The first reports of Russian military personnel being spotted in the Central African Republic emerged in February 2018, a month before Foreign Minister Sergei Lavrov embarked on a tour of five African nations to promote trade and economic ties.
But Russian officials have repeatedly refused to discuss or even acknowledge the role that Vagner or other private companies were playing outside of mere training programs for local forces.
"Russia’s assistance is carried out as part of the common efforts of the international community to strengthen the national security units of the C.A.R., to transfer full responsibility for maintaining security and law and order throughout its territory to the local authority and, ultimately, to normalize the situation and to provide a lasting solution to the drawn-out internal armed conflict,” the ministry said in March 2018, the same month of Lavrov’s trip to the continent.
In July 2018, three Russian reporters were killed in a rural town near a major mine outside the capital Bangui. They were investigating the presence of Prigozhin’s companies in the country and allegations of the companies’ involvement in the violence-ridden diamond-and-gold mining industry.
An investigation by an organization funded by exiled Russian tycoon Mikhail Khodorkovsky cast doubt on the official Russian explanation that they were killed during a robbery. The report suggested that the Vagner officers had direct involvement in the killing, and that the reporters’ fixer may have also been employed by a Prigozhin-linked company.
A month later, Russia signed a military cooperation agreement with Central Africa Republic.
‘Thanks To Russia, Calm And Peace Have Been Restored’
In the Vesti Nedeli report, shown September 29 and first highlighted by the open-source research organization CIT, the segment focuses on the Russian presence in the country, portraying it as a benevolent force.
“Russia has come here, to the Central African Republic, to help the country restore peace, because there has been war here for many years, [and] their appeals were ignored by the international community,” Valery Zakharov, who is identified as a security adviser to the country’s president, tells the channel. “Only thanks to Russia, which they appealed to, calm and peace has been restored.”
The military instructors, he says, are in the country, with UN approval, under a contract signed with the Russian Defense Ministry -- a statement that parrots previous Foreign Ministry statements about the Russian presence.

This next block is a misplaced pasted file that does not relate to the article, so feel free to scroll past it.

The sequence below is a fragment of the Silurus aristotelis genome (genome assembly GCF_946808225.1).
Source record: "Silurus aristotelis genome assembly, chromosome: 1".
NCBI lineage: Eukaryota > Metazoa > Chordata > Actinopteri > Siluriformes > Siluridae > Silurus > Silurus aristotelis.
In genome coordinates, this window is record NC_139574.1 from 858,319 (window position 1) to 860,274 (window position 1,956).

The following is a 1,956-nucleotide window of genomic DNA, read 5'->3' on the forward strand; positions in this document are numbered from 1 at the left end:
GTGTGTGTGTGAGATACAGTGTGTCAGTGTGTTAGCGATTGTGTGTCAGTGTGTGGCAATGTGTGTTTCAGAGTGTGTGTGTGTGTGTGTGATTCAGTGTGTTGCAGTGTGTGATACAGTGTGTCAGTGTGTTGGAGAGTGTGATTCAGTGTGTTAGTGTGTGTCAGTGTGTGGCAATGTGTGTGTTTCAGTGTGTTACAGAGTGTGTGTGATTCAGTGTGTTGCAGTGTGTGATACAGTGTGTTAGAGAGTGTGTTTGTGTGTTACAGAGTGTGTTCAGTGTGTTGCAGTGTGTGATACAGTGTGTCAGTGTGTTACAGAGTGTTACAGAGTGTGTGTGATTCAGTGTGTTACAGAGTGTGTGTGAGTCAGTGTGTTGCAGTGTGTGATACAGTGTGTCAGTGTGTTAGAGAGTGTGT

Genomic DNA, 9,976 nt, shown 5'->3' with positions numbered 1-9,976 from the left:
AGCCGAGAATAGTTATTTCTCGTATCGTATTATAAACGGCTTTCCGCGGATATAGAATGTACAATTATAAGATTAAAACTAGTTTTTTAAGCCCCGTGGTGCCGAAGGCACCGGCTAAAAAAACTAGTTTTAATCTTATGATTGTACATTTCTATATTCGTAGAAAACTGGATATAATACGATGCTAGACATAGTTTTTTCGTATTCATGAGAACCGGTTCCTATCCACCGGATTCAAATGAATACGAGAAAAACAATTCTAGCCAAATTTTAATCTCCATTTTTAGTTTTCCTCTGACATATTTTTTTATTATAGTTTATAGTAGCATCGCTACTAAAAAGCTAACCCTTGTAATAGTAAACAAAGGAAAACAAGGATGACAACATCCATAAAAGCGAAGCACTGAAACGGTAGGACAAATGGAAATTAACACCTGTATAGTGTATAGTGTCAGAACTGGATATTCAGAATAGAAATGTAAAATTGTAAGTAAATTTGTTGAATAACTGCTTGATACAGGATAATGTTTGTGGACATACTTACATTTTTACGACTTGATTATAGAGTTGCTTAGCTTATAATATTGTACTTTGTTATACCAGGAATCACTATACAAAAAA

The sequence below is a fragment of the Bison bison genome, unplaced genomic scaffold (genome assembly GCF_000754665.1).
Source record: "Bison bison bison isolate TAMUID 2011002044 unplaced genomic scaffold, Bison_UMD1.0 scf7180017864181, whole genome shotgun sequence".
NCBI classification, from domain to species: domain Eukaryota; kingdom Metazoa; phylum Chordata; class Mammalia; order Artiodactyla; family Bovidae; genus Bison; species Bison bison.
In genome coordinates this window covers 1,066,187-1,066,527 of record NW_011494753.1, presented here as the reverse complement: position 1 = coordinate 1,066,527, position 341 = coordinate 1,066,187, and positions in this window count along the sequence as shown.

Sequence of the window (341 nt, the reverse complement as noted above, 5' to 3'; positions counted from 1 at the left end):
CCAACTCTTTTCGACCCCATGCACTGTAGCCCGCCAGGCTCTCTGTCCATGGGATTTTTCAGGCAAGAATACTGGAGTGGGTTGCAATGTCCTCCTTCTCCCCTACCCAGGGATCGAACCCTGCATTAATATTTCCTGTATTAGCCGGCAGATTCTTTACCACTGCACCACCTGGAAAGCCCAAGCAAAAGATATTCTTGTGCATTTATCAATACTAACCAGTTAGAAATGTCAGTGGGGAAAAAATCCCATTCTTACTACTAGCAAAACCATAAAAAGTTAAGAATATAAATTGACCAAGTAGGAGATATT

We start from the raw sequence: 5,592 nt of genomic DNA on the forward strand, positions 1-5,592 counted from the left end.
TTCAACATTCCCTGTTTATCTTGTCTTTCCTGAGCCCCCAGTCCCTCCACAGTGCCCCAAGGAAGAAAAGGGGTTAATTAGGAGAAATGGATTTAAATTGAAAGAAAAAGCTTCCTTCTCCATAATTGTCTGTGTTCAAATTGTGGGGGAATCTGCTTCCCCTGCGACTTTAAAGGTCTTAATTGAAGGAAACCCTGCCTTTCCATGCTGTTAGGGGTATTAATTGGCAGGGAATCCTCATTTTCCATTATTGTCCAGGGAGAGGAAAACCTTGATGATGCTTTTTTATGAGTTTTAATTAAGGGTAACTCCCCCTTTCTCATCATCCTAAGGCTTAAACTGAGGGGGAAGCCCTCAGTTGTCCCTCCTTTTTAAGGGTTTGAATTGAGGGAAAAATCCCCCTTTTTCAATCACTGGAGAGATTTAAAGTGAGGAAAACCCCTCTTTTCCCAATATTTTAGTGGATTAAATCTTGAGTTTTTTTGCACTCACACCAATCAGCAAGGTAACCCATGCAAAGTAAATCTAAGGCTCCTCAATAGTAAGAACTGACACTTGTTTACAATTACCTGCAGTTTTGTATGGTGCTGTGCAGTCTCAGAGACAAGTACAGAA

“So I don’t know anything about these dudes from Vagner,” Zakharov says.
The channel also interviews a Russian-speaking camouflaged soldier identified as Gennady Ivanov, who says he and his Russian colleague have nothing to do with Vagner.
Just a few seconds later, the segment shows guidelines for Russian conduct in the country, including the guidance “Defend Russia’s interests always and everywhere.” Visible in the background, on the paper on which guidelines are printed, is the company logo for Vagner.
Within the Central African Republic, the Russian presence is visible: on billboards extolling Russian cooperation; in a free French-language newspaper that reportedly extols the virtue of Russians.
It’s also visible in an animated French-language children’s video that appeared on YouTube in July, in which a bear travels from Russia down to Central African Republic to help an elephant and a lion fend off sinister-looking hyenas.
In the closing credits of the 3-minute video, the film is identified as being supported by Lobaye Invest, a Central African Republic mining company that corporate records show is affiliated with a St. Petersburg company called M-Invest and M-Finans.
Russian company records show that the contact information and e-mail for M-Finans share the same domain as Prigozhin’s St. Petersburg catering company, Concord Catering.
According to an investigation by Current Time, both M-Finans and M-Invest have contracted with Russian private geology companies to look for diamonds in the Central African Republic.
And a Russian Mi-8 helicopter registered to M-Finans has been spotted in the Central African Republic multiple times.